Then, I switched over to a news station that is broadcast from the U.S. They said that 30% of homeowners are currently underwater. (Underwater means that you owe more on the house than the house is worth, so if you sold your house and gave all that money over to the bank, you would still, technically, be indebted to them). As a homeowner, that must be an awful feeling. However, I want to offer you this piece of advice: If you’re underwater, start kicking!

Don’t give up. Your home will likely go up again as the markets recover. Don’t walk away. I’ve heard of people simply leaving their house key in the mailbox (usually when faced with foreclosure) – don’t do it! Start paying down your debt. Bring your costs down, and utilize the extra money to get those debt burdens off your back. Dave Ramsey, a popular financial consultant, suggests paying down the smallest debt first. This will give you the incentive to keep going, even when the going gets tough. He’s dubbed it the debt snowball.

Now, what in the world does this have to do with organizing? Lots.

First, if you can’t find it, you’ll buy another one. Don’t spend money on things you already own. If you have a system, you’ll be able to find things when you need them, instead of thinking that you need to buy more.

Second, you need to organize your finances. If you don’t keep track of your money, you will find yourself with more month left at the end of your money (Gail Vaz-Oxlade quote). There are plenty of great software options to help you keep track of your spending habits (we use Quicken). These programs allow you to sync with your various accounts, and keep track of them all in one place. You may come to realize that you are spending 30% of your money on food (eat out much?), 45% on your housing (including utilities), 25% on your car, and 15% on clothing. Quick math drill: add it up. 30+45+25+15=115% Too much? You betcha.

Third, being organized will help you to be more efficient. Rather than making three trips to the grocery store because you forgot this, that and the other thing, be prepared. Make a list, check it twice and shop once. Gas is too expensive to be wasting it on multiple trips to the grocery store. Also, try to streamline your errands. It will save you time, and money.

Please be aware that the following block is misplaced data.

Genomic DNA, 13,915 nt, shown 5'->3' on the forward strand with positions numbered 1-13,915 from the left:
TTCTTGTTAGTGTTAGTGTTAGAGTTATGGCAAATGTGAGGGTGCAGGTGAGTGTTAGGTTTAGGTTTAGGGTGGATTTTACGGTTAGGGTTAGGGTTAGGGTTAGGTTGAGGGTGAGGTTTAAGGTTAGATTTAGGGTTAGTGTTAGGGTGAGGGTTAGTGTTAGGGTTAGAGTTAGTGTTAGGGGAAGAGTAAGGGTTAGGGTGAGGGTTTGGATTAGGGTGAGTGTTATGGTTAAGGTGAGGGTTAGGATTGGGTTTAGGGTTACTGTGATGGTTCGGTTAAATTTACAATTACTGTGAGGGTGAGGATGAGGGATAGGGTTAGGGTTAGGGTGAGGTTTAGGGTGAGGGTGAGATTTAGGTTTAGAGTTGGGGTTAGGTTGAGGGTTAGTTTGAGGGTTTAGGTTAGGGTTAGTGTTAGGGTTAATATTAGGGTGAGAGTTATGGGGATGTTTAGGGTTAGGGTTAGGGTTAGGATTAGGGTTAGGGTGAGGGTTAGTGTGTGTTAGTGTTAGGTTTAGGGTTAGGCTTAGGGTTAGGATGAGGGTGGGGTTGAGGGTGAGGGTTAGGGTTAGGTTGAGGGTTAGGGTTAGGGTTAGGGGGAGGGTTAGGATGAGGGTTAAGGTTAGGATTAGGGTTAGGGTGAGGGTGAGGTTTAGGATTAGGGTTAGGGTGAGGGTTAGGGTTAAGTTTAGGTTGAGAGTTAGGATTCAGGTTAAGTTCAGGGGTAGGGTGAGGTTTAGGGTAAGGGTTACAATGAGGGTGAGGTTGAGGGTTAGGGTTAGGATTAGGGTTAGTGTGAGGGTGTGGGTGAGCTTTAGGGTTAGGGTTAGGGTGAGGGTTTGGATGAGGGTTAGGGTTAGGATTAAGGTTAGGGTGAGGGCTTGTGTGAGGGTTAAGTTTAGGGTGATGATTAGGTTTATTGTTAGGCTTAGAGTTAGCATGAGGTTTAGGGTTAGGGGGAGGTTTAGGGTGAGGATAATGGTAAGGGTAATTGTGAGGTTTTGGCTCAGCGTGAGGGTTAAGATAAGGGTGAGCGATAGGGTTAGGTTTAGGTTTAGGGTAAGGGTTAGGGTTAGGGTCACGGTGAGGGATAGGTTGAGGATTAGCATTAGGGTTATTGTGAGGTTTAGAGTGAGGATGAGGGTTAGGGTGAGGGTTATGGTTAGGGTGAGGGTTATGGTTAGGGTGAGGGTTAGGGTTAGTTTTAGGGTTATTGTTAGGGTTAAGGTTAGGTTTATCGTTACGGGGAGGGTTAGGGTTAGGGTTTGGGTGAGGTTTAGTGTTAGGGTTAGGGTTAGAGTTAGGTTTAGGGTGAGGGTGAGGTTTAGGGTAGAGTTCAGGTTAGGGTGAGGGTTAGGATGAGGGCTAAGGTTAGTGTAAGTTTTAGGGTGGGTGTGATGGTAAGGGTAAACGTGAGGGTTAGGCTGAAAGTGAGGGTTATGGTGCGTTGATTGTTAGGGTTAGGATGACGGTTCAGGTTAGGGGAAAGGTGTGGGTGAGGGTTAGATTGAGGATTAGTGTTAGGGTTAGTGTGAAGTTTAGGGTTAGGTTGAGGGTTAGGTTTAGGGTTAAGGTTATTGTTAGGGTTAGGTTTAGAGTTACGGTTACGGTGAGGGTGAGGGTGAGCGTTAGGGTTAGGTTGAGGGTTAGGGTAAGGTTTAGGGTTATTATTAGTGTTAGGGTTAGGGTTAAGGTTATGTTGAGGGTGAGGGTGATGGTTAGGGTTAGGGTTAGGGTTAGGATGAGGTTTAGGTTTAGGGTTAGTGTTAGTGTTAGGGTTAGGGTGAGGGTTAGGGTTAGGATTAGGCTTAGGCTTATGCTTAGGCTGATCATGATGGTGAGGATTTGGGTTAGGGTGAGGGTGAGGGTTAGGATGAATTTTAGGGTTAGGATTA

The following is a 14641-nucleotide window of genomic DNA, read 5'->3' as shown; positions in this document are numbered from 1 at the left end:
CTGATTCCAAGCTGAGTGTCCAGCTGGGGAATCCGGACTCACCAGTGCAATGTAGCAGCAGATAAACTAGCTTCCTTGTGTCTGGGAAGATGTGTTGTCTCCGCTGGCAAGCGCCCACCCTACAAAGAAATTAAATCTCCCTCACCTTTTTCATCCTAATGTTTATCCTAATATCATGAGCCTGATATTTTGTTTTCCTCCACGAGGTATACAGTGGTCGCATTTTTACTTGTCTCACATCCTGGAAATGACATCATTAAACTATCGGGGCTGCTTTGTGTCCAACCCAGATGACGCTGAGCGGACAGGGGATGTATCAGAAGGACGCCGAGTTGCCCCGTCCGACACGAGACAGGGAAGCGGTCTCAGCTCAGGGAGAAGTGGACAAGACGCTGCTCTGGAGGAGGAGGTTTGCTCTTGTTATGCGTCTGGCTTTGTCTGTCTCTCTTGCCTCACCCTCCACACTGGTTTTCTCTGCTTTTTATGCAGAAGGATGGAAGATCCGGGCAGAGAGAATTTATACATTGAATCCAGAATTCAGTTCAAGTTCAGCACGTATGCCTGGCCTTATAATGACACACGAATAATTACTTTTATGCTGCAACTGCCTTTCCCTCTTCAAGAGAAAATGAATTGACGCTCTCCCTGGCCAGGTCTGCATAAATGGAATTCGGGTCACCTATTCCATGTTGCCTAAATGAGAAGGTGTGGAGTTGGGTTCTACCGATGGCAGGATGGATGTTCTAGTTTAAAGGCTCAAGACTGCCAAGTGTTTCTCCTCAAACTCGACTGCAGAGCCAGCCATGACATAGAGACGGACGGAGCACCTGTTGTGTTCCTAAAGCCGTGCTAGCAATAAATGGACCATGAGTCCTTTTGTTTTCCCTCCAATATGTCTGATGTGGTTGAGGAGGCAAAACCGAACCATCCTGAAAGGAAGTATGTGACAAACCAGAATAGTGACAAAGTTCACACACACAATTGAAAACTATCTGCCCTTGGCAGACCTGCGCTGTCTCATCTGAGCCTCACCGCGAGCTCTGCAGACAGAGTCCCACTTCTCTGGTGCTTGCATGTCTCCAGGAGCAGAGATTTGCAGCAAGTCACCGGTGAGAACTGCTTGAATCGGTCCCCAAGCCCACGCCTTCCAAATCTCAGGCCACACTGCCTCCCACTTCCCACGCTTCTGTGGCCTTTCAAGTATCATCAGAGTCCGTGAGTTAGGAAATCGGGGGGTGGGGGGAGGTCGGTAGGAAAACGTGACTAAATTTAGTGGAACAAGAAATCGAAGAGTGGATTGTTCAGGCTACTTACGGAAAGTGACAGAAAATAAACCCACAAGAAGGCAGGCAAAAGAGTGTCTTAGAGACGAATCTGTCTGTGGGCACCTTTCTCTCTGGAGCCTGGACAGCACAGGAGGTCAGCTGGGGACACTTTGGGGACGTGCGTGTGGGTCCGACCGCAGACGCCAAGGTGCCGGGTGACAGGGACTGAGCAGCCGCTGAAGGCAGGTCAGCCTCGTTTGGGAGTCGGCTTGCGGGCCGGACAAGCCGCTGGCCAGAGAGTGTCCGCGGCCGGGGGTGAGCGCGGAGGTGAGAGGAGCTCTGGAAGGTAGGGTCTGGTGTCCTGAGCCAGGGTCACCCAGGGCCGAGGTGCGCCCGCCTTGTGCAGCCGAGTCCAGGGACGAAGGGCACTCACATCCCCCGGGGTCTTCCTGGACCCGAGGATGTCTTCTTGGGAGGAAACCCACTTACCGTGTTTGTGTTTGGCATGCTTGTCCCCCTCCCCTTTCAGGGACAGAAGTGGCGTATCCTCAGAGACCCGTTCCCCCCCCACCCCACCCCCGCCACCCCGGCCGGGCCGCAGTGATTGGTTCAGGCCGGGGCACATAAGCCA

Do you find that staying organized helps you save money? How?

Financial Matters

Money doesn’t have to be a tough concept, but it does take organization to get your affairs in order.

First of all, it is essential that you have a budget. Look at what you bring in every month, and what your expenses are. If the expenses are greater than what you bring in, you need to reassess what your needs and wants are.

How does this relate to organizing? Keep a record! Keep track of how much you are spending on groceries, clothing, eating out, movies, etc. It is very easy for your money to get away from you if you aren’t carefully watching it. Next, assign yourself a specific amount of money for each category, and stick to it! Also, remember to save for those rainy days.

Have you noticed that tax season is right around the corner? I’m sure you’ve been keeping a neat file of paperwork that you will require, right? Organizing strikes again! Imagine how simple it would be to get those taxes done before the deadline, and get your refund cheque before people have even submitted theirs, if you had your important paperwork organized! Make it easy on yourself, and your accountant, and create a folder as soon as you receive that first piece of paper. As you accumulate more, keep adding to that folder, and you’ll be ready to go when you compile your tax return.

Almost everyone who knows me knows that my husband and I swear by the “Dave Ramsey Plan”. Really, it is a very straightforward approach to good financial management. Don’t believe me? Check out his book “The Total Money Makeover”. It will change your life.